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February 21, 1989


By CBR Staff Writer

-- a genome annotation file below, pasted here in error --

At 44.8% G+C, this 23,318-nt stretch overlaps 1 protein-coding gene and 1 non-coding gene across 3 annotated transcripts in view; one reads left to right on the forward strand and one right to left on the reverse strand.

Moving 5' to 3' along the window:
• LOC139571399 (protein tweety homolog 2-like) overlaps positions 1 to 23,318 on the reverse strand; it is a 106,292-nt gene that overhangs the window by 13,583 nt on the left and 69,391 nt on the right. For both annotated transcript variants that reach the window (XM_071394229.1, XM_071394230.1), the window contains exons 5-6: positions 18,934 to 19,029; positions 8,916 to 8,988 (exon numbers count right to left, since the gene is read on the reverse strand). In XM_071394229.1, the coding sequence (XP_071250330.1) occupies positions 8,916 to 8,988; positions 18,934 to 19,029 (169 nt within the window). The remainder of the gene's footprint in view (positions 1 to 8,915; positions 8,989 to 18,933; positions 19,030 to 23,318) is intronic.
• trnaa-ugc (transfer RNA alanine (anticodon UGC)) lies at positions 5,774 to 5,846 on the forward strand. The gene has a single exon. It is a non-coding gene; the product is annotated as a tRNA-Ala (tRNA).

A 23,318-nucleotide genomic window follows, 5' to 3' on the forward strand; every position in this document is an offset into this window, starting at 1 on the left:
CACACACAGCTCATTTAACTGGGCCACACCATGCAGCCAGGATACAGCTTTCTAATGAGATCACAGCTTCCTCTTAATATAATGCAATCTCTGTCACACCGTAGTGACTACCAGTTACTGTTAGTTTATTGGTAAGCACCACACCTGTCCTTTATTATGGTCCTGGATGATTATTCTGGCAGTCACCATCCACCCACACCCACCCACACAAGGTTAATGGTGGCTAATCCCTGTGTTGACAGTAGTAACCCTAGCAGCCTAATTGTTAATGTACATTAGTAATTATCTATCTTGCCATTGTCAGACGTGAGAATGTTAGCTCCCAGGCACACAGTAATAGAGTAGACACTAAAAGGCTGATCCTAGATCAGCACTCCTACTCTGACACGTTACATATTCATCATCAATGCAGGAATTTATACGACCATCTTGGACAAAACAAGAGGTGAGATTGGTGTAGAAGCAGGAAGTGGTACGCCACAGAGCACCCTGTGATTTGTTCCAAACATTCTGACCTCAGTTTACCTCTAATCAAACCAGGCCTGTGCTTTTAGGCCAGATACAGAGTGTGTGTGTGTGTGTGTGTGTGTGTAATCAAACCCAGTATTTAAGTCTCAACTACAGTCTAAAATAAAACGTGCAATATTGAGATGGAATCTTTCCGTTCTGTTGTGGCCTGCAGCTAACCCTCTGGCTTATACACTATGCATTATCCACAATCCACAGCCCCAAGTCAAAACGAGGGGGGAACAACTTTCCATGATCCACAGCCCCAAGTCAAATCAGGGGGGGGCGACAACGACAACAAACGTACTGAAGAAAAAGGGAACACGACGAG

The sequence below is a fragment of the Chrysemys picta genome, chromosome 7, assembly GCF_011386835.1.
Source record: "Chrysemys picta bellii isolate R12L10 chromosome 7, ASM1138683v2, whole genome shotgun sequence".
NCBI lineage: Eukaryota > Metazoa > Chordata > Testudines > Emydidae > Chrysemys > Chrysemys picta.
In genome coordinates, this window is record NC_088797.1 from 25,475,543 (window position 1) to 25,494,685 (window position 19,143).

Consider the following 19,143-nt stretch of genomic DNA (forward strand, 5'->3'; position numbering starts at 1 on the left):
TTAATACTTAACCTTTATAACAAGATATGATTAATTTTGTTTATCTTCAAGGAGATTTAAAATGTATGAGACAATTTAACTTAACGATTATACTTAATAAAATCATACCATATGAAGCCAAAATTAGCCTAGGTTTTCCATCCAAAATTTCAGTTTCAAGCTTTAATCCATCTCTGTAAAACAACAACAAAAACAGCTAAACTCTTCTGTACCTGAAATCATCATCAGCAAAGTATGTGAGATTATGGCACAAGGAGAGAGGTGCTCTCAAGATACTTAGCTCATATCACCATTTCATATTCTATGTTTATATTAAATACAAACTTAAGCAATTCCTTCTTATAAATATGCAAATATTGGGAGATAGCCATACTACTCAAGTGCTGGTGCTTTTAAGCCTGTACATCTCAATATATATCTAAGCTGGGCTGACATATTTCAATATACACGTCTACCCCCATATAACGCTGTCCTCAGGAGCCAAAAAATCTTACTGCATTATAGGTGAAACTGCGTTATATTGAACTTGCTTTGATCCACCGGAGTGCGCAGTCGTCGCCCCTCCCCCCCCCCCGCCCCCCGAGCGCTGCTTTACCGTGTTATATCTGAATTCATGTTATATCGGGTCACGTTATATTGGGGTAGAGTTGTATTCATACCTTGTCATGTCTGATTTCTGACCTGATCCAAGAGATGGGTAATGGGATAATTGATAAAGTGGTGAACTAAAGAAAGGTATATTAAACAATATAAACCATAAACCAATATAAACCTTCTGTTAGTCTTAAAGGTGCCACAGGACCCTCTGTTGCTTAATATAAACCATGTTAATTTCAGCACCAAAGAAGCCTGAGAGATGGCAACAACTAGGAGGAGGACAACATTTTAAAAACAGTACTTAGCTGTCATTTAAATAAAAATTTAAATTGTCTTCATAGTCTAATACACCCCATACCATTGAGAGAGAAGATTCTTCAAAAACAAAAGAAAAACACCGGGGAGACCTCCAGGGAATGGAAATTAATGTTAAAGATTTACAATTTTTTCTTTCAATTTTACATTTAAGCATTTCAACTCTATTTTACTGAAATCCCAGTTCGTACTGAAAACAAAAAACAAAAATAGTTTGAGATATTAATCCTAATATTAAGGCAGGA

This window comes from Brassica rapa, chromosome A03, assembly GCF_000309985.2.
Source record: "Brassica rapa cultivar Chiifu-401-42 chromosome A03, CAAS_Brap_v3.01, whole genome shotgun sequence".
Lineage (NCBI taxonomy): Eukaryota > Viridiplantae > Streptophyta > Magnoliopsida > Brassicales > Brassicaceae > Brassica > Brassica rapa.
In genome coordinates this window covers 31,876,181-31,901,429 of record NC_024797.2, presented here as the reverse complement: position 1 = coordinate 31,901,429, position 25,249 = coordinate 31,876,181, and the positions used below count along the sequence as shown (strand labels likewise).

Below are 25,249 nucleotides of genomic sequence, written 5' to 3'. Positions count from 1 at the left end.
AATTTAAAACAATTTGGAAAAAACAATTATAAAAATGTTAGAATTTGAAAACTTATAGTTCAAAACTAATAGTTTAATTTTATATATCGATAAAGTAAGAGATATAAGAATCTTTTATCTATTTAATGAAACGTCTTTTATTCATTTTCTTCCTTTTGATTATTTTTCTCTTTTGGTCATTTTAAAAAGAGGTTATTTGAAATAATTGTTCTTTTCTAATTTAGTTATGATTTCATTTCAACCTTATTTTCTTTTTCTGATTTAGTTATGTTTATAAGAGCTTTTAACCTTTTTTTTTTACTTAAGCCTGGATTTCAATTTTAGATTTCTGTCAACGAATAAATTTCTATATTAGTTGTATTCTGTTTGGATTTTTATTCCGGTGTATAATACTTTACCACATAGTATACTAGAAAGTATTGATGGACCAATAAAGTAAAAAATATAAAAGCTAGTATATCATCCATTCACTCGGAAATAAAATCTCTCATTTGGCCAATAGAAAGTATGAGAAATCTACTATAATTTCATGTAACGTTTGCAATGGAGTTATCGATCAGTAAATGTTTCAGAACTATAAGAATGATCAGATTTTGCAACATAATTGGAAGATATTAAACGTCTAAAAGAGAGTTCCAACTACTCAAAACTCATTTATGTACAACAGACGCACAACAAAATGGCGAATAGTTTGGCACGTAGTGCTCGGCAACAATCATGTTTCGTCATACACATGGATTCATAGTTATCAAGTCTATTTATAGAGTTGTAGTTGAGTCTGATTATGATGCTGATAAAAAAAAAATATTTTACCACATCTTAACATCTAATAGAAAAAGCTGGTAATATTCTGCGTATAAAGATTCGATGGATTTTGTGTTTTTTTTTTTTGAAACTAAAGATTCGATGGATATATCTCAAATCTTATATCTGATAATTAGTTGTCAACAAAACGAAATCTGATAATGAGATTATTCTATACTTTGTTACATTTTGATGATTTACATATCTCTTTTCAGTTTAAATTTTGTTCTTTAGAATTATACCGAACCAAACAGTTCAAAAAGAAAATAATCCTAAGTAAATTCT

VM Software Inc’s decision to rename itself Systems Center Inc (CI No 1,115) does not reflect any decrease in commitment to its VM customers. The intention is to reinforce the Reston, Virginia-based company’s expansion into a number of new markets with a general name, which will mean a lot more to customers than it used to. This was the essence of the message delivered by senior vice-president of international operations, Gene Riechers, during a recent stop-over in London. A rapid series of acquisitions lie behind the corporate revamp. In October 1988 (CI No 937), the then VM Software bought The Systems Center, Irving, Texas for $14m. In the last 10 days (CI No 1,111), the company finalised negotiations to acquire Waltham, Masschusetts based DB View Inc for $3.9m. And in the autumn of last year, it also gained marketing rights to a range of products developed by International Business Link of Marina del Rey, California. On the strength of these deals, the newly named company plans to pursue four separate product strategies, Reichers explained. In addition to its original VM Data Centre Management offerings, Systems Center will market and support the eponymous subsidiary’s Network Data Mover product family, designed to transfer large volumes of data between processors. Versions are currently available for systems running under MS-DOS, VM, and the Tandem Guardian operating system, with a Unix version on its way. Third comes relational database products, specifically VM Software’s proprietary SQL/DS report, table edit and reorganisation tools, and DB View’s DB2-based security, auditing and optimising products. Finally, the company will target the network administration market with International Business Link’s Net Edit productivity tools. Using these tools, system programmers can transfer assembler-like code from a mainframe to an MS-DOS micro, and use the Net Edit graphics to produce and maniupulate images of existing or projected networks. Meanwhile, clearly fully recovered from the 1987 setbacks inflicted by the 9370 flop, the company has another $20m in cash and an unspecified amount of stock, to lavish on further acquisitions. It says it is looking actively in the US and Europe to acquire appropriate products, companies or marketing rights. Currently, products running on 9370s account for just under 7% of its installed customer base, with low end 3090s and old 4300s – 4341 and so forth – clocking up 10% and 8% respectively. The remaining 75% covers 4381s, and – presumably – a number of 308Xs. 1988 was a successful year, particularly in Europe, where 90% of VM’s $13.7m international turnover was generated, Reichers concluded.

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